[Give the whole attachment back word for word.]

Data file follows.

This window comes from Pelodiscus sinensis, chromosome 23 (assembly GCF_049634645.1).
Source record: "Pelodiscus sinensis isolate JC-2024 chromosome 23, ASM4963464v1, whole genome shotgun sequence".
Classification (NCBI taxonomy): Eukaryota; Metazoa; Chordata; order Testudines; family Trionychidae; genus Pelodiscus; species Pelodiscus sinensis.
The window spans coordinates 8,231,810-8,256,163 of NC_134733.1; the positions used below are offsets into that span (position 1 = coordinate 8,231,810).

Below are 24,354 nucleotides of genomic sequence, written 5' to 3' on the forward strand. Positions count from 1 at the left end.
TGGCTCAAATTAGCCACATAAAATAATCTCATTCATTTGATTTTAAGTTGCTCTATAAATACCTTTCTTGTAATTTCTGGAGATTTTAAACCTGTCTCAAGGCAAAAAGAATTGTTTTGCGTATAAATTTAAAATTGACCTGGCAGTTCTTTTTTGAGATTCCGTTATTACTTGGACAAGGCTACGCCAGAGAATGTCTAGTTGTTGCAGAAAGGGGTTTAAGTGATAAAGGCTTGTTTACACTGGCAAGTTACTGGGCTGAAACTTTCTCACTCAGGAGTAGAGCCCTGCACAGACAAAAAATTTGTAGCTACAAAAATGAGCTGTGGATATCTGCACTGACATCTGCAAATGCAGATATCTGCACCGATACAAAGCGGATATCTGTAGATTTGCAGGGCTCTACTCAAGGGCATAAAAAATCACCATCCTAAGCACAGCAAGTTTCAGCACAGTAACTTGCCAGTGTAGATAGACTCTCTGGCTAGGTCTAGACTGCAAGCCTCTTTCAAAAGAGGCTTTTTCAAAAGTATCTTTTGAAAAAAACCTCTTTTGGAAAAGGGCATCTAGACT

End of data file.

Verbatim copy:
This window comes from Pelodiscus sinensis, chromosome 23 (assembly GCF_049634645.1).
Source record: "Pelodiscus sinensis isolate JC-2024 chromosome 23, ASM4963464v1, whole genome shotgun sequence".
Classification (NCBI taxonomy): Eukaryota; Metazoa; Chordata; order Testudines; family Trionychidae; genus Pelodiscus; species Pelodiscus sinensis.
The window spans coordinates 8,231,810-8,256,163 of NC_134733.1; the positions used below are offsets into that span (position 1 = coordinate 8,231,810).

Below are 24,354 nucleotides of genomic sequence, written 5' to 3' on the forward strand. Positions count from 1 at the left end.
TGGCTCAAATTAGCCACATAAAATAATCTCATTCATTTGATTTTAAGTTGCTCTATAAATACCTTTCTTGTAATTTCTGGAGATTTTAAACCTGTCTCAAGGCAAAAAGAATTGTTTTGCGTATAAATTTAAAATTGACCTGGCAGTTCTTTTTTGAGATTCCGTTATTACTTGGACAAGGCTACGCCAGAGAATGTCTAGTTGTTGCAGAAAGGGGTTTAAGTGATAAAGGCTTGTTTACACTGGCAAGTTACTGGGCTGAAACTTTCTCACTCAGGAGTAGAGCCCTGCACAGACAAAAAATTTGTAGCTACAAAAATGAGCTGTGGATATCTGCACTGACATCTGCAAATGCAGATATCTGCACCGATACAAAGCGGATATCTGTAGATTTGCAGGGCTCTACTCAAGGGCATAAAAAATCACCATCCTAAGCACAGCAAGTTTCAGCACAGTAACTTGCCAGTGTAGATAGACTCTCTGGCTAGGTCTAGACTGCAAGCCTCTTTCAAAAGAGGCTTTTTCAAAAGTATCTTTTGAAAAAAACCTCTTTTGGAAAAGGGCATCTAGACT